External Affairs

Rogue Colombian FARC Rebels Free UN Hostage


Members of the 51st Front of the Revolutionary Armed Forces of Colombia (FARC) patrol in the remote mountains of Colombia, August 16, 2016. Picture taken August 16, 2016. Credit: Reuters/John Vizcaino

Bogota: Colombia’s dissident Revolutionary Armed Forces of Colombia (FARC) rebels freed a member of a UN team it had taken hostage while he was working on a project to substitute illegal crops with legal ones, the government said on Wednesday.

The Colombian UN contractor was seized on May 3 by gunmen close to Miraflores in southern Guaviare province, where coca cultivation has long formed a key part of Colombia’s cocaine production. He was stopped by armed men in a convoy of vehicles.

“The UN contractor kidnapped by organized crime in Guaviare has informed his superiors that he has been freed by his captors,” the defense ministry said via its Twitter account.

The rebels, about 300 or so former FARC fighters who rejected a peace accord with the government late last year, want to take over coca cultivation and cocaine trafficking that was abandoned when the Revolutionary Armed Forces of Colombia (FARC) agreed to lay down their weapons.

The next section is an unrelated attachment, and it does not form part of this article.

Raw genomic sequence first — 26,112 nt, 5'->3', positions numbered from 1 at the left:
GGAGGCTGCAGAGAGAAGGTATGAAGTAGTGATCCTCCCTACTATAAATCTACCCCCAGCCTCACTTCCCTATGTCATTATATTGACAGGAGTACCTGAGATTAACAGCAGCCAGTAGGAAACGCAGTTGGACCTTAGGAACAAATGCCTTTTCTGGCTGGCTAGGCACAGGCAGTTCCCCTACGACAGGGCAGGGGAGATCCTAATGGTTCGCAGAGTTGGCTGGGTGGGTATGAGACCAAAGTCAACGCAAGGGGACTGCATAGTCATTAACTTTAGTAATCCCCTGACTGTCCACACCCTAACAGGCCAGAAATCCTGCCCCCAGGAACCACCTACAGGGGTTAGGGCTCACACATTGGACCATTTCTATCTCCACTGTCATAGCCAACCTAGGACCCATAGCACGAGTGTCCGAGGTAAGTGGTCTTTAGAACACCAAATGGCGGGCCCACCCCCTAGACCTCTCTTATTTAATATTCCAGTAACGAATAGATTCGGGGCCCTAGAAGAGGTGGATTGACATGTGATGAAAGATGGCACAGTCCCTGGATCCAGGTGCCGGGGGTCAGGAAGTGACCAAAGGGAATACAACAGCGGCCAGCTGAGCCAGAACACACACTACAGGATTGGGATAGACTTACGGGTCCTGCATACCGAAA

The government is seeking to substitute coca – the raw material for cocaine – with legal crops such as coffee, fruits and cacao.

The kidnapping came at the same time representatives of the UN Security Council were in Colombia to discuss the peace accord signed with the Marxist FARC to end more than five decades of conflict in the Andean country.

While as many as 7,000 fighters agreed to the pact and have turned in most of their weapons to the UN, the dissidents refused. They have formed a new criminal gang and now engage in the same lucrative drug trafficking that FARC pursued for years, the military said.

FARC‘s leadership expelled them.

Opposition politicians, including former President Alvaro Uribe, are angry the peace accord allows former FARC fighters to avoid prison time and participate in national politics. Many Colombians say the government has not done enough to prevent other criminal groups and FARC dissidents from filling the void and taking over the drug business.


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